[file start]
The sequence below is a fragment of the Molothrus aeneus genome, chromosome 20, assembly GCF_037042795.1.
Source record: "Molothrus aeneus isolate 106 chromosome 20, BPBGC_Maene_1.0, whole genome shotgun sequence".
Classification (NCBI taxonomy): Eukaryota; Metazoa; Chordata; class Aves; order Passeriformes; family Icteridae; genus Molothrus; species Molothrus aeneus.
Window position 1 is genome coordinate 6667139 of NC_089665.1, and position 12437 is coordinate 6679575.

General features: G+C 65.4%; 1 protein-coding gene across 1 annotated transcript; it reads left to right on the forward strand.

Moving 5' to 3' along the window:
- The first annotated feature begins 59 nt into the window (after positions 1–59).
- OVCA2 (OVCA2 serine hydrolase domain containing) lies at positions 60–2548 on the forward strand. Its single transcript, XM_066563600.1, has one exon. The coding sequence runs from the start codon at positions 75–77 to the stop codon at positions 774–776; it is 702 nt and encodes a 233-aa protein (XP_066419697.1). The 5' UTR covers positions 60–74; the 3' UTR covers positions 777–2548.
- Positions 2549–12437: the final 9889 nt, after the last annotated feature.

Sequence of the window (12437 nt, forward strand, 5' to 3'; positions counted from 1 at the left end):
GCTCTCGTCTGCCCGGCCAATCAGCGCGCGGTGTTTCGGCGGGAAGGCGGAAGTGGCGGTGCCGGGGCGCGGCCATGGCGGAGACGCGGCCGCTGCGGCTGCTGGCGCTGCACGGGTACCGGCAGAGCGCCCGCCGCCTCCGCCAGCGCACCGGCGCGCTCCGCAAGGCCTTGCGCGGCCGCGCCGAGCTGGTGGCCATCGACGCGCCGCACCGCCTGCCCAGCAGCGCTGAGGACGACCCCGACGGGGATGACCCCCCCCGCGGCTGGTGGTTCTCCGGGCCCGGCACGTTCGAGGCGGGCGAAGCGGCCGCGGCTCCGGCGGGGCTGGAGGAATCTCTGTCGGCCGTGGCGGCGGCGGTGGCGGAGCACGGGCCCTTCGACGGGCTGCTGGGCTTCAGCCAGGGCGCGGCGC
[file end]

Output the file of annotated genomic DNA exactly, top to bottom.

The sequence below is a fragment of the Molothrus aeneus genome, chromosome 20, assembly GCF_037042795.1.
Source record: "Molothrus aeneus isolate 106 chromosome 20, BPBGC_Maene_1.0, whole genome shotgun sequence".
Classification (NCBI taxonomy): Eukaryota; Metazoa; Chordata; class Aves; order Passeriformes; family Icteridae; genus Molothrus; species Molothrus aeneus.
Window position 1 is genome coordinate 6667139 of NC_089665.1, and position 12437 is coordinate 6679575.

General features: G+C 65.4%; 1 protein-coding gene across 1 annotated transcript; it reads left to right on the forward strand.

Moving 5' to 3' along the window:
- The first annotated feature begins 59 nt into the window (after positions 1–59).
- OVCA2 (OVCA2 serine hydrolase domain containing) lies at positions 60–2548 on the forward strand. Its single transcript, XM_066563600.1, has one exon. The coding sequence runs from the start codon at positions 75–77 to the stop codon at positions 774–776; it is 702 nt and encodes a 233-aa protein (XP_066419697.1). The 5' UTR covers positions 60–74; the 3' UTR covers positions 777–2548.
- Positions 2549–12437: the final 9889 nt, after the last annotated feature.

Sequence of the window (12437 nt, forward strand, 5' to 3'; positions counted from 1 at the left end):
GCTCTCGTCTGCCCGGCCAATCAGCGCGCGGTGTTTCGGCGGGAAGGCGGAAGTGGCGGTGCCGGGGCGCGGCCATGGCGGAGACGCGGCCGCTGCGGCTGCTGGCGCTGCACGGGTACCGGCAGAGCGCCCGCCGCCTCCGCCAGCGCACCGGCGCGCTCCGCAAGGCCTTGCGCGGCCGCGCCGAGCTGGTGGCCATCGACGCGCCGCACCGCCTGCCCAGCAGCGCTGAGGACGACCCCGACGGGGATGACCCCCCCCGCGGCTGGTGGTTCTCCGGGCCCGGCACGTTCGAGGCGGGCGAAGCGGCCGCGGCTCCGGCGGGGCTGGAGGAATCTCTGTCGGCCGTGGCGGCGGCGGTGGCGGAGCACGGGCCCTTCGACGGGCTGCTGGGCTTCAGCCAGGGCGCGGCGC